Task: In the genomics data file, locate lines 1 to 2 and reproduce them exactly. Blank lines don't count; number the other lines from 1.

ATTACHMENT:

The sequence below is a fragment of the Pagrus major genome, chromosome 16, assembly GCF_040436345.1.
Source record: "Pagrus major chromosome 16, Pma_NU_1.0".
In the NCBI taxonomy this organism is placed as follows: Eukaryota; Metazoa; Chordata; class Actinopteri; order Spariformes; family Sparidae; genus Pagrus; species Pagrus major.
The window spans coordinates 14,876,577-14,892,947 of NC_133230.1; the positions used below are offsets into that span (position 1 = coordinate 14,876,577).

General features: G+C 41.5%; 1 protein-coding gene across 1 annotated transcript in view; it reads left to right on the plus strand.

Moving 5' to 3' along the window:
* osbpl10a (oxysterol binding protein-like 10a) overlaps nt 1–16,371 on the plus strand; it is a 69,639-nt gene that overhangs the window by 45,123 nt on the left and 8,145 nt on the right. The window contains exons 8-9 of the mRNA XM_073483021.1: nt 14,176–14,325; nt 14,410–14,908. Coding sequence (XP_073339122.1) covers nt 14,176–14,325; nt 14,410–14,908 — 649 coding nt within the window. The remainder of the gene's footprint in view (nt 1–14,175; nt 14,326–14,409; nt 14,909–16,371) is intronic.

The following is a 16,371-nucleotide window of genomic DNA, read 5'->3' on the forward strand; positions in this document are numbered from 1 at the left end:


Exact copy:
The sequence below is a fragment of the Pagrus major genome, chromosome 16, assembly GCF_040436345.1.
Source record: "Pagrus major chromosome 16, Pma_NU_1.0".